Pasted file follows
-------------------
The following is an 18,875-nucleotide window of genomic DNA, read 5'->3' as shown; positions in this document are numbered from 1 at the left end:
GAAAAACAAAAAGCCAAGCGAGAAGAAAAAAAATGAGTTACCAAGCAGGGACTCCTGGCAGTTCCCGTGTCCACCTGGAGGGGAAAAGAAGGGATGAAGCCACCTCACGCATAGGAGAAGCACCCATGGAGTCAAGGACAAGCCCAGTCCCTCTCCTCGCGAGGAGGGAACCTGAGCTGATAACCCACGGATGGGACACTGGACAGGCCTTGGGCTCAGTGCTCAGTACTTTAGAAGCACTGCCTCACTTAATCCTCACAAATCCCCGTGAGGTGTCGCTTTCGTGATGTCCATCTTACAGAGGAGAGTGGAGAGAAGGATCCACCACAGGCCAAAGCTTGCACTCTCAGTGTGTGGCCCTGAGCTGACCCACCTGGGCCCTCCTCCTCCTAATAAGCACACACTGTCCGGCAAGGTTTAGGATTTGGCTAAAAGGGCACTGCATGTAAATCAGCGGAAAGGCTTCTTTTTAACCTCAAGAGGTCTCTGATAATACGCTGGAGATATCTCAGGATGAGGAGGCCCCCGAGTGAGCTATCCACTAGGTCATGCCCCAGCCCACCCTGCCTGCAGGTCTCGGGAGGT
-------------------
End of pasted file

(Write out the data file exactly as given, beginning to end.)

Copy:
The following is an 18,875-nucleotide window of genomic DNA, read 5'->3' as shown; positions in this document are numbered from 1 at the left end:
GAAAAACAAAAAGCCAAGCGAGAAGAAAAAAAATGAGTTACCAAGCAGGGACTCCTGGCAGTTCCCGTGTCCACCTGGAGGGGAAAAGAAGGGATGAAGCCACCTCACGCATAGGAGAAGCACCCATGGAGTCAAGGACAAGCCCAGTCCCTCTCCTCGCGAGGAGGGAACCTGAGCTGATAACCCACGGATGGGACACTGGACAGGCCTTGGGCTCAGTGCTCAGTACTTTAGAAGCACTGCCTCACTTAATCCTCACAAATCCCCGTGAGGTGTCGCTTTCGTGATGTCCATCTTACAGAGGAGAGTGGAGAGAAGGATCCACCACAGGCCAAAGCTTGCACTCTCAGTGTGTGGCCCTGAGCTGACCCACCTGGGCCCTCCTCCTCCTAATAAGCACACACTGTCCGGCAAGGTTTAGGATTTGGCTAAAAGGGCACTGCATGTAAATCAGCGGAAAGGCTTCTTTTTAACCTCAAGAGGTCTCTGATAATACGCTGGAGATATCTCAGGATGAGGAGGCCCCCGAGTGAGCTATCCACTAGGTCATGCCCCAGCCCACCCTGCCTGCAGGTCTCGGGAGGT